Sometimes it seems like it's uphill all the way across Minnesota. Why?

Oh, the green trees here. And a red-tailed hawk, its steel gaze, the land rolling away from it with an erotic smoothness. You can't let go of the middle west, Tom, even if you'd want to.

Didn't it take giant men and women to break this land to their will? Doesn't it still take giants.

Another old barn. Its eyes are half-shut. It's roof has been let to ruin. There is not much money to be made patching the soul of the countryside. I have chosen the damned-est work.

Dammit - why am I like this? Once I'm on the bull, I've got to stay on til it's done bucking, the way the crow chases the hawk, with never a moment's peace for either of them. If you accept the gift, you have to carry the burden of it. Duty, you know.

Some day someone will be driving along I-90 across southern Minnesota listening to my words on tape. They'll hear me say 5-5-8-0-5 and they'll look up and see this very same bridge, 5-5-8-0-5. Believe it. This can happen.

Yet, too, I would warn you to beware of the blind seer.

Now the sky is clouding over. There is sun still, and then there's not. A blackbird chases a crow; there is no peace for either of them.

Was every grove I see once a farmstead? That's possible. Farms of forty and eighty and one-hundred-twenty acres were once more nearly the norm. Where do the souls of dead farmers go when their homesteads get torn out? Who takes responsibility for the great emptiness that remains?

To be continued....



(501 W. Third #12, Smith Center, KS 66967)

"I learned something last Saturday morning," Ivan writes. "Learned it from a native of Pennsylvania. Don Wick, transplanted Pennsylvanian, says with authority that 'you don't put sausage in a Western Omlette.' But you do in a High Plains Omlette."

"Another thing that has kinda surprised me," says Ivan, "is the discussion about the remodeling of the grade school. Somehow I had the feeling that most of the older people in town would reject such a project without even hearring what they had in mind. But I have been hearing some older people, some conservative older people, some really conservative older people, some really really conservative older people talking and at least they are discussing it objectively."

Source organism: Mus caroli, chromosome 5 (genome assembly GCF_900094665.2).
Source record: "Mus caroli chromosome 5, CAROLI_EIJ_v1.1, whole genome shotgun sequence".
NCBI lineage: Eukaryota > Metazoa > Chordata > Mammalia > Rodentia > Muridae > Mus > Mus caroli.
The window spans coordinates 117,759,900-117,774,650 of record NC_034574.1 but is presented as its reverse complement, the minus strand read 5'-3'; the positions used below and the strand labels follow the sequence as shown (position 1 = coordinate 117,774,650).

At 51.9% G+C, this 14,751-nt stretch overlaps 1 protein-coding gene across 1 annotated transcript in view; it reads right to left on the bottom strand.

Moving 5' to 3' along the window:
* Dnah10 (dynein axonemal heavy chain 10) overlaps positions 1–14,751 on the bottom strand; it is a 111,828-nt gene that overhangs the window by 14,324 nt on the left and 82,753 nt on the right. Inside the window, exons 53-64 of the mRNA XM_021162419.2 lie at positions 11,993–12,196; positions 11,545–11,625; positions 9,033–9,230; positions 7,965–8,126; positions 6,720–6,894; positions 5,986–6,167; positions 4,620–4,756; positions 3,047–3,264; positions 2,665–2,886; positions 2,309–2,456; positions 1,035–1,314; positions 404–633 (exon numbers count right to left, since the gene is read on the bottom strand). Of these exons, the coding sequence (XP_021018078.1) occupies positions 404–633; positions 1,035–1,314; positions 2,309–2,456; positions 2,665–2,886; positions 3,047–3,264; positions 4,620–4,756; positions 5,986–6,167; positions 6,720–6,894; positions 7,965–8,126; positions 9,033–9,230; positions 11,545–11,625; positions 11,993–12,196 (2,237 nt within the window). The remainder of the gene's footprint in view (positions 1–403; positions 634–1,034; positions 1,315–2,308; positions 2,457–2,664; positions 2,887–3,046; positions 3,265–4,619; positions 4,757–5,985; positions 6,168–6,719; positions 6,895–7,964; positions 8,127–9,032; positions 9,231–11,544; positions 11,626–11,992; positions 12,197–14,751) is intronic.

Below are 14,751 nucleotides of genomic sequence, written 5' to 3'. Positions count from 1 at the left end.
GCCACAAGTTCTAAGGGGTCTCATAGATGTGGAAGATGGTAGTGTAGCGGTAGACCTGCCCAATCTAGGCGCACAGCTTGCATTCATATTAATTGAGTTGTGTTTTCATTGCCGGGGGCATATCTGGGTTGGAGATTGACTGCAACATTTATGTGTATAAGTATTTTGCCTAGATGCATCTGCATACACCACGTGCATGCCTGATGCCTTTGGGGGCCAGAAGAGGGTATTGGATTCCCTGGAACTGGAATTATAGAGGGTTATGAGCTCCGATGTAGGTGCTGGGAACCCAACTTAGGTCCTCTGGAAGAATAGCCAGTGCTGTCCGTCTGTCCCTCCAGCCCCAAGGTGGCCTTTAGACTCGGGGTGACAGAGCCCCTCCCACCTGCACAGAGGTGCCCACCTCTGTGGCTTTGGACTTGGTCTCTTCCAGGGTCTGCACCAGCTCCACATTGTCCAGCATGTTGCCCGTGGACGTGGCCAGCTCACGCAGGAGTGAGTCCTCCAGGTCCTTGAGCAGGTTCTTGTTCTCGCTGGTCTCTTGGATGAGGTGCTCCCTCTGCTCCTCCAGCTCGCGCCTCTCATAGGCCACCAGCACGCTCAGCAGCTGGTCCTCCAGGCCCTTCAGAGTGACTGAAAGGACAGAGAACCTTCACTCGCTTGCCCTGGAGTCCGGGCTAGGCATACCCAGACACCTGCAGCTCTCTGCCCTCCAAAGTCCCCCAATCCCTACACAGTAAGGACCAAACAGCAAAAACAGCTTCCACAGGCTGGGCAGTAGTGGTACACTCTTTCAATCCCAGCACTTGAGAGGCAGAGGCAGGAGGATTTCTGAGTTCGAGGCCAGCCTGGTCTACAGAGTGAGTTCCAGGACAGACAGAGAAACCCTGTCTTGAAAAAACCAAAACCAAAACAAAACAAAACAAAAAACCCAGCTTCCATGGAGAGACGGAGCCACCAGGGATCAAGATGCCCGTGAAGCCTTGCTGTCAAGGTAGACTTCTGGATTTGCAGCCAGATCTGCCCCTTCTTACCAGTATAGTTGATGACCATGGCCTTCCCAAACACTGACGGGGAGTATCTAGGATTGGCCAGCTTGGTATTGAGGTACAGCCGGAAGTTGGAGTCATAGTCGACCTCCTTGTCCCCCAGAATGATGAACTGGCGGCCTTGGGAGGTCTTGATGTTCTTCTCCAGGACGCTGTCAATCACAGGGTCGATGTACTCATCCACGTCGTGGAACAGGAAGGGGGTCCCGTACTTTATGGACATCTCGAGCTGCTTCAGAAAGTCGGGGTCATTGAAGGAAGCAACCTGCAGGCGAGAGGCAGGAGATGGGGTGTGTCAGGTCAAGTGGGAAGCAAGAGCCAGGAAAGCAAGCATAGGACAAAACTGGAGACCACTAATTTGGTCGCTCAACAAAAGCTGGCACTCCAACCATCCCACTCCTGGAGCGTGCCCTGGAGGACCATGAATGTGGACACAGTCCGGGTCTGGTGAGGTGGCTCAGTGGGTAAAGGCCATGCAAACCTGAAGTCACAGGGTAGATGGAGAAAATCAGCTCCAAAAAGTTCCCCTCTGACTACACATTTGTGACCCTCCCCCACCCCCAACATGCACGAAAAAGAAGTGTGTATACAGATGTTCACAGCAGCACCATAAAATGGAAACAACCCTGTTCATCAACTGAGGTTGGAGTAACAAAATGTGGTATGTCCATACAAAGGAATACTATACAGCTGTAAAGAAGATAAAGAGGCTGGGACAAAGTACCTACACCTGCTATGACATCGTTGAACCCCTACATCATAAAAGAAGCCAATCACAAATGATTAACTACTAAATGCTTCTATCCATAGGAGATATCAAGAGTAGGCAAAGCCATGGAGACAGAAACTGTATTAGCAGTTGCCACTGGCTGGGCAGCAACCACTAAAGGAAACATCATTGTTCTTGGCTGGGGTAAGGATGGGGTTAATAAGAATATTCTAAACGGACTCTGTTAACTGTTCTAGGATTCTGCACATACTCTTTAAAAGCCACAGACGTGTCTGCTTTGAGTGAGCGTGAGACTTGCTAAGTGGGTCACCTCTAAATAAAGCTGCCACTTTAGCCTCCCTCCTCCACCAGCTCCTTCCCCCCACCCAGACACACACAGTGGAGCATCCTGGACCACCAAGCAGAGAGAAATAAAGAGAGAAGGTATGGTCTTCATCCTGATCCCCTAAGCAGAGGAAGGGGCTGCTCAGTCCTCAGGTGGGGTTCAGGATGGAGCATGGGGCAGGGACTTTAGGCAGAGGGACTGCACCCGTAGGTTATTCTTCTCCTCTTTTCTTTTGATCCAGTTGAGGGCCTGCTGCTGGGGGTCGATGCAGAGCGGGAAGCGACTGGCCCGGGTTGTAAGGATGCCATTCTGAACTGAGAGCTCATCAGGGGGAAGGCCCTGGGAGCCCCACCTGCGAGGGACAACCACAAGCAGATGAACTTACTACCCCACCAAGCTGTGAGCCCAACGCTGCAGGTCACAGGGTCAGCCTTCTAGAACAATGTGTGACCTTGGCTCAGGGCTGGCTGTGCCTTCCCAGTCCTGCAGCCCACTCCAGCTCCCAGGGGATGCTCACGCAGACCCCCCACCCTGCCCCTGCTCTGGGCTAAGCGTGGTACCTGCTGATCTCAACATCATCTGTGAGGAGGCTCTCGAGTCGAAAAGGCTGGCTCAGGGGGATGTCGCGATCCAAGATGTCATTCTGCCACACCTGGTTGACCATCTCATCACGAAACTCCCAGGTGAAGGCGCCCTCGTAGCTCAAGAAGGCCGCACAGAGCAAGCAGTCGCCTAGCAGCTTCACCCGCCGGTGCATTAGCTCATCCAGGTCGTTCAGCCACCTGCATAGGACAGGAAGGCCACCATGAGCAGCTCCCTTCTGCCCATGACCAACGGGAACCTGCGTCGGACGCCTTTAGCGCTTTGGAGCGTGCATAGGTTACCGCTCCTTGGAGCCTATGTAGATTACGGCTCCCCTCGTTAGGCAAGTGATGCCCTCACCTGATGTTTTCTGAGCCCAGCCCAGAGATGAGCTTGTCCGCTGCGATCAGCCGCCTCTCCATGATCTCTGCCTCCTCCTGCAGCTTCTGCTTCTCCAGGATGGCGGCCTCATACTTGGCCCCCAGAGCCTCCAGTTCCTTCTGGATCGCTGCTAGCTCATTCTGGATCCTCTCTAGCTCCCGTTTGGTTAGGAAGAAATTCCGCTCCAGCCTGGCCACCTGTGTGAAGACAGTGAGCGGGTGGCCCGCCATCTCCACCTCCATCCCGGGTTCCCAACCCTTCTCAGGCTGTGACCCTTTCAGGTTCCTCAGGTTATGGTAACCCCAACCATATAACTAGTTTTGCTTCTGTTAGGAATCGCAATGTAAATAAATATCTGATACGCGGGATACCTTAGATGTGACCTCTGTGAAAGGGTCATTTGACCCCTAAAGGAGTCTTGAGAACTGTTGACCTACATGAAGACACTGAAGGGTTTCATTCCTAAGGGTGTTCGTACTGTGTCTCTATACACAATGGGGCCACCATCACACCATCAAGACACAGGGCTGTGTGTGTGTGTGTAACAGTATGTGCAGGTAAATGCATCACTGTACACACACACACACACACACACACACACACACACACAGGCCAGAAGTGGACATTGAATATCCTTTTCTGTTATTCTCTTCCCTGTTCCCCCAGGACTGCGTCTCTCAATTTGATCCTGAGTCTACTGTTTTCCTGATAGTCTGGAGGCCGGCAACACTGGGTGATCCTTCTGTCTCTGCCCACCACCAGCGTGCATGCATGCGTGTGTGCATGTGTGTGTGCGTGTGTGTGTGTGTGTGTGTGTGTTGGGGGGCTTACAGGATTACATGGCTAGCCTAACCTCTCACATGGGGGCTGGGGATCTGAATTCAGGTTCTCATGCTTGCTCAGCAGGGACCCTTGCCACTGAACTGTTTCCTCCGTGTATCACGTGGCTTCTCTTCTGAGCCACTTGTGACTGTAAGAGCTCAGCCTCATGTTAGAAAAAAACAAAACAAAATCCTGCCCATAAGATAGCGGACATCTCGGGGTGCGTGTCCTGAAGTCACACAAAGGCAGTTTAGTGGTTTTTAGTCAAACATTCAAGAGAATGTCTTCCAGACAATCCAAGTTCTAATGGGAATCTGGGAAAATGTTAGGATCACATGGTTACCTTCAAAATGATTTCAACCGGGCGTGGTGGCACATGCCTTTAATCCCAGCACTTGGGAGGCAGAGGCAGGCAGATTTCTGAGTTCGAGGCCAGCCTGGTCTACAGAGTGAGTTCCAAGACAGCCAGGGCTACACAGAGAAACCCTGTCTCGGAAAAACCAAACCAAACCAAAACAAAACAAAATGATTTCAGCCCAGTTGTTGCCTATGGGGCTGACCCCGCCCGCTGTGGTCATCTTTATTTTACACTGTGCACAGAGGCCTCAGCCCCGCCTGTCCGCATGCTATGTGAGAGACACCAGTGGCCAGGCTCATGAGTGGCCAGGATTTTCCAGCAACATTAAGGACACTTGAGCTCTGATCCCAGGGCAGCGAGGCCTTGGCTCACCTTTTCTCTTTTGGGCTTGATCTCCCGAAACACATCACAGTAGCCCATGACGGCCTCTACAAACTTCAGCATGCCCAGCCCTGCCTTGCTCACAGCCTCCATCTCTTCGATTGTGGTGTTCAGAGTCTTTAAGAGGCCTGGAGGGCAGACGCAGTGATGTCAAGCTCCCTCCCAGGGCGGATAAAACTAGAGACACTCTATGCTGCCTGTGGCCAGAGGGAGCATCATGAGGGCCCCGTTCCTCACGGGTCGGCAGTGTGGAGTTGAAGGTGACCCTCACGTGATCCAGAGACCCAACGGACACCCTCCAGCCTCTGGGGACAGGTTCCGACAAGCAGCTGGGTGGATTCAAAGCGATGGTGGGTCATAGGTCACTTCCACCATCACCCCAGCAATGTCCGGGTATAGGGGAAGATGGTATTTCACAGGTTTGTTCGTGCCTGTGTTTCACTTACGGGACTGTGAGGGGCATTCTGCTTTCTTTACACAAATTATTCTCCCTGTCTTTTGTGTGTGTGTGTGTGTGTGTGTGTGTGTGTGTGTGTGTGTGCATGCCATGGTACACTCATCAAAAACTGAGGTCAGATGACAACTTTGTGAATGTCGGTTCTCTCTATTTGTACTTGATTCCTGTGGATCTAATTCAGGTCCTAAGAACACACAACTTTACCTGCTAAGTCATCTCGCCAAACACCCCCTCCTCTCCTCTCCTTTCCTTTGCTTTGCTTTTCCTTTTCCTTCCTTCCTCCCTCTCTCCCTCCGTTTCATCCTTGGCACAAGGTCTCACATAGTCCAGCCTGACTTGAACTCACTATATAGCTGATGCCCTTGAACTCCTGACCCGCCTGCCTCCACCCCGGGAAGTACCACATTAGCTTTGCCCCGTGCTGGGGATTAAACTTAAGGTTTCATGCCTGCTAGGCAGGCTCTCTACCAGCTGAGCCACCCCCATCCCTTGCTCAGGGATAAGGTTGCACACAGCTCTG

"They tell me the movie 'The Passon of Christ' is showing at the theatre dowtown," Ivan writes. "I ain't goin'. I've already read the book."

"What is an in-service day," Ivan wonders. "I hear about it all the time and the only place I know that they have them is at the school house. I just wonder what one looks like."

"I believe I can state with a reasonable degree of accuracy," he says, "that to the best of my knowledge Echo is a lo-carb newspaper.


APRIL 22, 1998

This morning the sun is like a bucket of bright paint spilled across the land. O blue sky! When we die, when we go to heaven, those who will, this will be a day in heaven. Let me appreciate it now.

Of course, it is neither hot now, nor cold, so perhaps I should spit it out. Nahhh....

The trees are making a stronger green statement. Their stain against the sky is becoming serious. They will soon have leaves we can't deny.

Today is bulky article pick-up in Fairwater. The curbs are covered with junk. Junk. Why do you keep it and where did you put it, I ask of no one in particular. The junk we accumulate is proportionate to the space we have available. I am the worst offender.

More of the fields have been worked. I am so far from farming now I do not recognize some of the equipment being pulled behind the tractors. I know the "spring tooth" when I see it.

A few black-headed gulls still sit on the puddles. This is the first year I've noticed them. Is it the first year they've been here or the first year I've been paying attention? The age-old question - is it the observer or the observed?


APRIL 23, 1998
Another blue sky, another day the Lord has made.

Long shadows in Fairwater and across the farmland to the north. More fields have been worked, with wide sweeps made to miss the low, wet ground. They will farm what they can.

The big tree in the middle of its field drops a dark doily on the ground. Grandma, I say doily and I think of you.

This morning at the shed near where the snowy owl had perched, two men are unloading fertilizer and preparing to put it on the field.

I keep hoping to see a prominence off in the distance, to the northwest in Green Lake County. What do we call it? Mount Tom? My eyes are not good enough to see that far. And there is a ridge between here and there blocking the view.

If ever I could see that far, it would be today.

This page is powered by Blogger. Isn't yours?